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Dawn GIS
Dawn GIS

KARACHI: An exciting contest is expected in Karachi’s NA-247 constituency on July 25 between the candidates of the Pakistan Tehreek-i-Insaf, Pakistan Peoples Party, Muttahida Qaumi Movement-Pakistan, Muttahida Majlis-i-Amal and Pak Sarzameen Party.

NA-247 — one of the two constituencies in Karachi’s South district — has been created after amalgamating former NA-249 (old city areas like Kharadar) and NA-250 (Defence-Clifton, Burnes Road) seats in the fresh delimitation of constituencies.

Also read: Delimitation & identity politics

While the MQM-P has been winning the NA-249 constituency since 2002, NA-250 has never been the stronghold of any single party as it rotated between candidates of MMA (in 2002 elections), MQM-P (2008) and PTI (2013).

PTI’s Arif Alvi and MQM’s Farooq Sattar facing off in constituency

During the 2013 general elections, PTI’s Dr Arif Alvi had emerged victorious from NA-250.

A total of 41 candidates are in the run in NA-247, where the number of registered voters is 543,964 including 294,713 male and 249,251.

This time around, the PTI has fielded Dr Alvi again.

The PPP’s candidate from the constituency is Abdul Aziz Memon and MQM-P has fielded senior leader Dr Farooq Sattar. Both the candidates had earlier contested elections from the NA-249 constituency.

The five-party religious alliance MMA has given ticket to Mohammed Husain Mehanti and the PML-N has fielded Dr Afnanullah Khan, son of senior leader Mushahidullah Khan.

The PSP has fielded Fauzia Kasuri, who joined the Mustafa Kamal-led party after leaving the PTI, from NA-247.

"Tough challenge"

PTI’s Alvi might face a tough challenge this time particularly on account of two factors, said journalist Abdul Jabbar Nasir.

He said that the wave of support that existed for the PTI during 2013 general election had to some extent dissipated. Besides, the PTI mainly relied on affluent areas of Clifton and Defence where a significant number of people had not registered themselves as voters since they preferred to vote in their native areas.

He said the new delimitation had been carried out in a way to favour the PPP and MQM-P since both the parties enjoyed support of around 10,000-15,000 additional votes in some areas which had previously not been part of NA-250.

Besides, candidate’s community background is likely to provide an added advantage, as there are over 30,000 Memon votes in the constituency.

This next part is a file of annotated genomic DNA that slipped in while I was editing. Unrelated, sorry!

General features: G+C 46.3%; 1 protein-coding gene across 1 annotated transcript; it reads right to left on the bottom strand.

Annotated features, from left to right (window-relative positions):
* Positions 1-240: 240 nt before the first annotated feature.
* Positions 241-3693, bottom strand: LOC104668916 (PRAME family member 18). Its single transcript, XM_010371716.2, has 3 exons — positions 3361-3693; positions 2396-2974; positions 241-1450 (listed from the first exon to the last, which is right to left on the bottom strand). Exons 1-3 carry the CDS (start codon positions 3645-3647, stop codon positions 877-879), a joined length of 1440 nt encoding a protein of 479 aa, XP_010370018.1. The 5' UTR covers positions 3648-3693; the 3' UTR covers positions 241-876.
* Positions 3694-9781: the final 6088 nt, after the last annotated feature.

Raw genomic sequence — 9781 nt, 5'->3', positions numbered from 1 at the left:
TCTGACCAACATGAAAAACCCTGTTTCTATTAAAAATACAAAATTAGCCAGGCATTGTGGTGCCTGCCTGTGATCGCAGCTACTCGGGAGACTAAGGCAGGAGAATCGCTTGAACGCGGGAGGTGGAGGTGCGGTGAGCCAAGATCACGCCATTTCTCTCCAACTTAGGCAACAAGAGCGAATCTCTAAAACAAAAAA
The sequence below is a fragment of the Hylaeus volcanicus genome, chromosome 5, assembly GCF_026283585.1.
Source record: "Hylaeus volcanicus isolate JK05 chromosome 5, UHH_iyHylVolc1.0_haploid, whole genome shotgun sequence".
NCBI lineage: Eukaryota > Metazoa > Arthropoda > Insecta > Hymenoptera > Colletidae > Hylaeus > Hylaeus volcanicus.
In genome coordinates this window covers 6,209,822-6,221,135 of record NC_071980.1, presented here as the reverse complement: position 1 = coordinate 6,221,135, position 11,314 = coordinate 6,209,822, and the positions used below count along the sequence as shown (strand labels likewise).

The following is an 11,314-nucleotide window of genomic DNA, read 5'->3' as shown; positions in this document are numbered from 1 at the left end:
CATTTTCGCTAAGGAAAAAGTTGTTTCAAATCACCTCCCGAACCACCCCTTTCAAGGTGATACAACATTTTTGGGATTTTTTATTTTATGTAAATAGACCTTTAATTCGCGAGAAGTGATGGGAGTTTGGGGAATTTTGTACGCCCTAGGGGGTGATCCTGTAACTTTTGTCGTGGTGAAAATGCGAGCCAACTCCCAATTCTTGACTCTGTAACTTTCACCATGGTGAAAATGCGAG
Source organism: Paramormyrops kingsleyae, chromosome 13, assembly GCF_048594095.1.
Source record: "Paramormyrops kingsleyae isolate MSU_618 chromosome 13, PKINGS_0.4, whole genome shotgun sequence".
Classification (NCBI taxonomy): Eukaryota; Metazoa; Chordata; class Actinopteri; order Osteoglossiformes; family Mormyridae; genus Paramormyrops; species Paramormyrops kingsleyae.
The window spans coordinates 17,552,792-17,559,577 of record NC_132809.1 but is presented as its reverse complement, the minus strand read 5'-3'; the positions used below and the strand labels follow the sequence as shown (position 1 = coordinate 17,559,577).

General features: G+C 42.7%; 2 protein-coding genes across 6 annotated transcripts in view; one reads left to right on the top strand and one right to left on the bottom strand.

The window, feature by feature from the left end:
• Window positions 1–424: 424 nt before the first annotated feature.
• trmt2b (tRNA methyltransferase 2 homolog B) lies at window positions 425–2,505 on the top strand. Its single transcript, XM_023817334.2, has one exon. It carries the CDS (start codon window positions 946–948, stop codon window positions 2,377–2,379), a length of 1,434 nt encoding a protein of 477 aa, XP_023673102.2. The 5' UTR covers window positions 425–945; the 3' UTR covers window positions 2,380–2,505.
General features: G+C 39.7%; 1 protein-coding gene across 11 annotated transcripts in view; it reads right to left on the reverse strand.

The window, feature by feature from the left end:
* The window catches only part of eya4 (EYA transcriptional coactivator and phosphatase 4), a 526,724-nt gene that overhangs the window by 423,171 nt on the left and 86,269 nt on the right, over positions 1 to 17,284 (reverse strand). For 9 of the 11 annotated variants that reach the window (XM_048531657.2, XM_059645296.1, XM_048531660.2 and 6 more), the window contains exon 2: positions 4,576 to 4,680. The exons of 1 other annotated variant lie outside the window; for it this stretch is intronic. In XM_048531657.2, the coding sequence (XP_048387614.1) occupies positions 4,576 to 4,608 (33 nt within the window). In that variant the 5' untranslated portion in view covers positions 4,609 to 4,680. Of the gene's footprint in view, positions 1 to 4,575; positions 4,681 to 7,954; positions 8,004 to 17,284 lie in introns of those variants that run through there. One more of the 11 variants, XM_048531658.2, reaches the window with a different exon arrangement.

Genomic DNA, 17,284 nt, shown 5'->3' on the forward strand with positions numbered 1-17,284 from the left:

The PPP candidate Memon, MMA’s Mohammad Hussain Mehanti and MQM-P’s Dr Sattar all are Memon.

However, some analysts believe that Dr Sattar may lose this seat.

"Political coup"

“Farooq Sattar will struggle in NA-247, it not being a traditional stronghold coupled with the MQM’s prolonged and comical internal tiff,” said commentator Gibran Peshimam. “If he pulls it off, it will be nothing short of a political coup.”

Lonely at the top: Farooq Sattar

“Else all indicators in NA-247 point to him being the biggest political casualty of the MQM’s diminished political fortunes,” he said.

At present, PML-N’s Dr Khan appears to be the most active candidate who is regularly holding corner meetings in the constituency. His focus is on low-income neighbourhoods and traders of Clifton and Defence.

In Kharadar and adjoining areas of the same constituency, the Tehreek Labbaik Pakistan (TLP) is believed to have emerged as a new stakeholder.

TLP’s city chief Allama Syed Zaman Shah Jaffery is contesting from this seat. The party is mainly relying on followers of their school of thought.

Jibran Nasir trying his luck again

Another addition to the pool of candidates is civil social activist Jibran Nasir. He is contesting from this constituency for the second time as an independent candidate.

As low-income areas like Hijrat Colony will play an important role in the election, Mr Nasir is focusing in the areas having concentration of Pakhtun voters, said social activist Abubakkar Yusufzai.

Mr Nasir had played a significant role in highlighting the extrajudicial killing of Naqeebullah Mehsud, recalled Mr Yusufzai. “He is now a familiar face for Pakhtun youths who use social media and several volunteers from other Pakhtun localities are helping him in his election campaign.”

He is also liked by certain people living in the Defence and Clifton areas as during the 2013 general election slain social activist Sabeen Mehmud had taken out a rally in his support at Seaview.

“Jibran Nasir would be the perfect addition to parliament given the array of issues he has dealt with, which the public representatives have dithered around,” suggested Mr Peshimam. “He also breaks the mould of ‘they’re all the same’ tag on politicians. Voters in NA-247 have the chance to walk it like they talk it.”

Published in Dawn, July 4th, 2018